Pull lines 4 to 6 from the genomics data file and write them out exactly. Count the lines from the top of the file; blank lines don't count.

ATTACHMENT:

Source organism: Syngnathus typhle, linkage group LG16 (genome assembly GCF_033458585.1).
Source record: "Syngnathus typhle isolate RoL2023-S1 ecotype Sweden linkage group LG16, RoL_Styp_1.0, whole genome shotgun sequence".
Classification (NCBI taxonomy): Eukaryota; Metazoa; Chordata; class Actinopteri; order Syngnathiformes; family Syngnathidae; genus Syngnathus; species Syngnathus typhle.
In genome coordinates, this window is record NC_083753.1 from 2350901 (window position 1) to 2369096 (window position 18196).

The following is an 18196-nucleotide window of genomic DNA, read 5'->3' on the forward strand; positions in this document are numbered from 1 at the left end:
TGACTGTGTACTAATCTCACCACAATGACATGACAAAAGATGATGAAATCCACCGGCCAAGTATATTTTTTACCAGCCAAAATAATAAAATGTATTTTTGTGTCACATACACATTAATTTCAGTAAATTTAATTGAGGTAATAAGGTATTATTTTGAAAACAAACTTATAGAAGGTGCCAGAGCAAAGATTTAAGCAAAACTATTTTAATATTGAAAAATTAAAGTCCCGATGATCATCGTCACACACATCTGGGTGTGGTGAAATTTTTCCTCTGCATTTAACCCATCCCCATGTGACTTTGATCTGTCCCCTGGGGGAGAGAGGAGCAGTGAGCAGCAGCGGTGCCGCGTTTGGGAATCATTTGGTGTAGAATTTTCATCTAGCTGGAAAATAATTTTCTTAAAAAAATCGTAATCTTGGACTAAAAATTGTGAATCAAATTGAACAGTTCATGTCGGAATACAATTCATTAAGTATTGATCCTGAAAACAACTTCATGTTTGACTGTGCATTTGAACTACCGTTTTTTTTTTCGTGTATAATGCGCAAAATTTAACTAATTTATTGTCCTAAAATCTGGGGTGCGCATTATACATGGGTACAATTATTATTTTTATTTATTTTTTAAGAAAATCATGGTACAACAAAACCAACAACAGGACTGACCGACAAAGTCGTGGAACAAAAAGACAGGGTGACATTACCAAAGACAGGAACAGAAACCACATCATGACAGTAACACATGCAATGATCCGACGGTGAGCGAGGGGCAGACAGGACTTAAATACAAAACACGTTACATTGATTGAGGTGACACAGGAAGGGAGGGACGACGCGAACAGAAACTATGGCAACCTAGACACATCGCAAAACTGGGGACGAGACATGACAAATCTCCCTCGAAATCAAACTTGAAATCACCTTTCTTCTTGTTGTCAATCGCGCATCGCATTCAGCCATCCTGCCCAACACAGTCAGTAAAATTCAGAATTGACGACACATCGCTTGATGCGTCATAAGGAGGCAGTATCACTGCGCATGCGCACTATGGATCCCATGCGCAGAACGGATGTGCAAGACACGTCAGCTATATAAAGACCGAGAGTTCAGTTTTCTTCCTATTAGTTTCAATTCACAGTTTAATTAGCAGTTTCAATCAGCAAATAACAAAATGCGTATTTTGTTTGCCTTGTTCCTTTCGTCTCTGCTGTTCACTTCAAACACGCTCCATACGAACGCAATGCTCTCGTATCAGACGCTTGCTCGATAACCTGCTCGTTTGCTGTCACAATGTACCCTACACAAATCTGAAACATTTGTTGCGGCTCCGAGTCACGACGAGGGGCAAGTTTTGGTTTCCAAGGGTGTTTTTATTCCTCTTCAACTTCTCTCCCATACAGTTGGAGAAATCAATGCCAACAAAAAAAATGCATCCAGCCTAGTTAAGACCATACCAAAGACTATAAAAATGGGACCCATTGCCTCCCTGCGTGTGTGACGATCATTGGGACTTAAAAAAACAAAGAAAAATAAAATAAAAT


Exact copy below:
In genome coordinates, this window is record NC_083753.1 from 2350901 (window position 1) to 2369096 (window position 18196).

The following is an 18196-nucleotide window of genomic DNA, read 5'->3' on the forward strand; positions in this document are numbered from 1 at the left end:
TGACTGTGTACTAATCTCACCACAATGACATGACAAAAGATGATGAAATCCACCGGCCAAGTATATTTTTTACCAGCCAAAATAATAAAATGTATTTTTGTGTCACATACACATTAATTTCAGTAAATTTAATTGAGGTAATAAGGTATTATTTTGAAAACAAACTTATAGAAGGTGCCAGAGCAAAGATTTAAGCAAAACTATTTTAATATTGAAAAATTAAAGTCCCGATGATCATCGTCACACACATCTGGGTGTGGTGAAATTTTTCCTCTGCATTTAACCCATCCCCATGTGACTTTGATCTGTCCCCTGGGGGAGAGAGGAGCAGTGAGCAGCAGCGGTGCCGCGTTTGGGAATCATTTGGTGTAGAATTTTCATCTAGCTGGAAAATAATTTTCTTAAAAAAATCGTAATCTTGGACTAAAAATTGTGAATCAAATTGAACAGTTCATGTCGGAATACAATTCATTAAGTATTGATCCTGAAAACAACTTCATGTTTGACTGTGCATTTGAACTACCGTTTTTTTTTTCGTGTATAATGCGCAAAATTTAACTAATTTATTGTCCTAAAATCTGGGGTGCGCATTATACATGGGTACAATTATTATTTTTATTTATTTTTTAAGAAAATCATGGTACAACAAAACCAACAACAGGACTGACCGACAAAGTCGTGGAACAAAAAGACAGGGTGACATTACCAAAGACAGGAACAGAAACCACATCATGACAGTAACACATGCAATGATCCGACGGTGAGCGAGGGGCAGACAGGACTTAAATACAAAACACGTTACATTGATTGAGGTGACACAGGAAGGGAGGGACGACGCGAACAGAAACTATGGCAACCTAGACACATCGCAAAACTGGGGACGAGACATGACAAATCTCCCTCGAAATCAAACTTGAAATCACCTTTCTTCTTGTTGTCAATCGCGCATCGCATTCAGCCATCCTGCCCAACACAGTCAGTAAAATTCAGAATTGACGACACATCGCTTGATGCGTCATAAGGAGGCAGTATCACTGCGCATGCGCACTATGGATCCCATGCGCAGAACGGATGTGCAAGACACGTCAGCTATATAAAGACCGAGAGTTCAGTTTTCTTCCTATTAGTTTCAATTCACAGTTTAATTAGCAGTTTCAATCAGCAAATAACAAAATGCGTATTTTGTTTGCCTTGTTCCTTTCGTCTCTGCTGTTCACTTCAAACACGCTCCATACGAACGCAATGCTCTCGTATCAGACGCTTGCTCGATAACCTGCTCGTTTGCTGTCACAATGTACCCTACACAAATCTGAAACATTTGTTGCGGCTCCGAGTCACGACGAGGGGCAAGTTTTGGTTTCCAAGGGTGTTTTTATTCCTCTTCAACTTCTCTCCCATACAGTTGGAGAAATCAATGCCAACAAAAAAAATGCATCCAGCCTAGTTAAGACCATACCAAAGACTATAAAAATGGGACCCATTGCCTCCCTGCGTGTGTGACGATCATTGGGACTTAAAAAAACAAAGAAAAATAAAATAAAAT